My dad loves to make ice cream based on recipes from Ben & Jerry's Homemade Ice Cream & Dessert Book. The Heath Bar Crunch is tasty!
posted by LeiaS at 7:19 AM on April 8, 2004

i hope you do post those recipes, bifter . . . they sound great. does anyone else have trouble with getting the ice cream thickened enough (w/ the cuisinart machine - i.e. frozen bowl-type)?
posted by _sirmissalot_ at 10:42 AM on April 8, 2004

does anyone else have trouble with getting the ice cream thickened enough

There are two factors involved:

1) make sure that the mixture has been refrigerated for a couple of hours at least before you put it in the machine (this also gives the flavours time to mellow) - you want it COLD before it gets ice-creamerized.

2) those machines aren't intended to give you finished ice cream, they give you soft serve texture - you have to freeze the ice cream for a while before it's truly finished (use single or double serving sized containers, that way you don't get partial defrosting and the resultant big ice crystals which ruin the texture from taking the whole batch in and out of the freezer all the time).
posted by biscotti at 11:30 AM on April 8, 2004

I am not LeiaS's dad, but I also dearly love the Heath Bar Crunch recipe in the B&J's ice cream recipe book.
posted by briank at 11:53 AM on April 8, 2004

(warning, family connection) My parents sell cooking/candy and cake making stuff by mail order, and are starting to carry the stuff of fudge/raspberry/other fruit/caramel stripes. Very good and requires nothing more complex than vanilla ice cream as a base.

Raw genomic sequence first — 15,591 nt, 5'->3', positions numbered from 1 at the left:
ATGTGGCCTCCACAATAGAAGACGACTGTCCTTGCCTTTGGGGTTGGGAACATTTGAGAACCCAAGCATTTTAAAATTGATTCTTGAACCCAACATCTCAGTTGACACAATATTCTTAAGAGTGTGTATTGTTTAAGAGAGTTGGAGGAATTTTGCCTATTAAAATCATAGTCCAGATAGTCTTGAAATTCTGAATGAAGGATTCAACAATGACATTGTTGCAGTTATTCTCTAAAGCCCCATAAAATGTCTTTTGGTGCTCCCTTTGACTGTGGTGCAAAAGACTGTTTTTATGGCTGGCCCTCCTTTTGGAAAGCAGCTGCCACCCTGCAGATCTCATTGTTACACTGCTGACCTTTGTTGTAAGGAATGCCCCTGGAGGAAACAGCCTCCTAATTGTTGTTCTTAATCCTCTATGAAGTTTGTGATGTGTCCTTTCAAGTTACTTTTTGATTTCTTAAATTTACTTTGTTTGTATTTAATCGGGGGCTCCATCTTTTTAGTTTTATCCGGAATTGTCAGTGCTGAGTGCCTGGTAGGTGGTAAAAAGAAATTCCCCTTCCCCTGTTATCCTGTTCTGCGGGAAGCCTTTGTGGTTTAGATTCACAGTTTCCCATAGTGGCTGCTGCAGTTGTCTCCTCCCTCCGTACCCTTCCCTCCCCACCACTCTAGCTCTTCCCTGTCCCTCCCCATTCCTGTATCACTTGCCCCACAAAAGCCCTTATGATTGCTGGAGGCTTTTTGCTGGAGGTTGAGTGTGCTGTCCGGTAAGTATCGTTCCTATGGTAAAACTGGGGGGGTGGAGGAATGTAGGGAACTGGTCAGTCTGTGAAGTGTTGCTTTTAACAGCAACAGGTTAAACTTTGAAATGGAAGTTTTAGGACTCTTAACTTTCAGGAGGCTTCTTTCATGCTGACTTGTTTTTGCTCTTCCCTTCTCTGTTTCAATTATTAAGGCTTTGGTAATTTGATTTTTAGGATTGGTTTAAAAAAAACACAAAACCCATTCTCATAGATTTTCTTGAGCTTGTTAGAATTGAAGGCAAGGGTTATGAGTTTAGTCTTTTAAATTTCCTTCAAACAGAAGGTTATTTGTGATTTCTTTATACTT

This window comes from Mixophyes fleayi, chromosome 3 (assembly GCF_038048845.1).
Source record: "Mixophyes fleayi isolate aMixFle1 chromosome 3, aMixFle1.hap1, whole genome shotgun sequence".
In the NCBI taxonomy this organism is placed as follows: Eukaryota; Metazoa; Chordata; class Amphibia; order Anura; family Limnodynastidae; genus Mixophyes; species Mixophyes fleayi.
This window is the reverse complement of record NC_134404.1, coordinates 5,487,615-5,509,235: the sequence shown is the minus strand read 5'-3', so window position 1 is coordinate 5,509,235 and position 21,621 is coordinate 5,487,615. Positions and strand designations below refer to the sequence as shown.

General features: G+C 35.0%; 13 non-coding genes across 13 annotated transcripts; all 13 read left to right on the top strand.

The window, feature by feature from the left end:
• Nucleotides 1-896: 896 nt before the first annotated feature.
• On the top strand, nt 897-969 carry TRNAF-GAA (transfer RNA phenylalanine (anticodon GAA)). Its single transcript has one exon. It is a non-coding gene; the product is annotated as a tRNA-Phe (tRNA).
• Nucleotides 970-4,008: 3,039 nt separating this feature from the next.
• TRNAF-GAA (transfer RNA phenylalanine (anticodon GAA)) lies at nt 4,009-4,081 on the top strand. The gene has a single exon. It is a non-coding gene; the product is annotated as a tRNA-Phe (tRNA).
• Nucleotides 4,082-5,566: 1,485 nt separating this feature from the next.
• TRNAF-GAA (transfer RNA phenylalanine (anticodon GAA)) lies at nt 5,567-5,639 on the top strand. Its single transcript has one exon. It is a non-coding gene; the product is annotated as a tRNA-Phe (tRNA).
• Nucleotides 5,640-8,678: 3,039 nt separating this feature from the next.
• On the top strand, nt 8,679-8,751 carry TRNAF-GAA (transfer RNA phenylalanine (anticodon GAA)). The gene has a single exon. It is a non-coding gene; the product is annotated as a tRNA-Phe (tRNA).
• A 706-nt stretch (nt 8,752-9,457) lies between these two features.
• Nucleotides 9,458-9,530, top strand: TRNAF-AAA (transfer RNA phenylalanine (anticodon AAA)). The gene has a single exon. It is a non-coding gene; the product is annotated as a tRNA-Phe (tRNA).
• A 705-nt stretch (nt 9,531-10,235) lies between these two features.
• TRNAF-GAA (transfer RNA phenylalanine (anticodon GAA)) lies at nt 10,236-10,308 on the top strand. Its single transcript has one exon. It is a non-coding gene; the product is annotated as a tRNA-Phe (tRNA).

posted by whatzit at 12:41 PM on April 8, 2004

I have had an ice cream machine for a while and still force myself to use it often enough to justify it taking up shelf space. Usually I find store-bought to be better than what I can make at home. The real advantage is I can made frozen deserts that have exactly the ingredients I want like, very low or no sugar, %100 pure ingredients, raw milk, raw eggs. You never get that in store bought simply because it is illegal, but that is how it used to be made. There are lots of ice cream books the B&J one mentioned above is a classic.
posted by stbalbach at 4:44 PM on April 8, 2004

I've taken a basic sweet cream base and added cooked, well-drained pumpkin and pumpkin pie spice to make awesome pumpkin ice cream.

When the girlscouts were doing their cookie sale recently, I made a mint ice cream with added thin mint cookies, and chocolate with tagalongs.

When berries come into season make sorbets. Here is a recipe for Cranberry Sorbet which is awesome, especially when you drop a spoonful of it into champagne. It's also a good basis for any sorbet: berries cooked and strained, sugar syrup to get the right sweetness, lemon juice to keep color and to adjust tartness. That's pretty much it. Kiwifruit sorbet is delicious and has a freakish nuclear green color.
posted by plinth at 5:46 PM on April 8, 2004

I made this several years ago. It's great. I bet that if you used Pernod instead of Ricard, you wouldn't need food coloring.

French Ice Cream with Ricard (Pierre Franey)

3/4 Cup sugar
5 large egg yolks
1 cup milk
2 Cups heavy cream
1 split vanilla bean, or 2 tspn pure vanilla extract

2 Tbsp Ricard (or more to taste)
dash of green food coloring

1. In a mixing bowl beat the sugar and egg yolks with a wire whisk until the mixture has a bright lemon color. And 1 Cup of milk and stir.

2.In a wide saucepan combine the egg mixture with the cream. Add the vanilla bean or extract. Stir constantly, scraping the bottom with a wooden spatula. Bring the mixture to 180 degrees as measured by a rapid reading thermometer. Do not let it boil! Drain the mixture immediately into a stainless-steel bowl.

3. Remove the vanilla bean and add the Ricard and food coloring. Chill the mixture in the refrigerator, stirring occasionally before placing it in the ice cream machine.

4. Follow the instructions on your ice-cream machine.
posted by kenko at 7:54 PM on April 8, 2004

Thanks everyone for the tips!

I went for a simple vanilla bean for my first time out and it was amazing. I recorded the experience on my website.

I'll definitely try some of your recipes next. :)
posted by adrober at 10:38 PM on April 8, 2004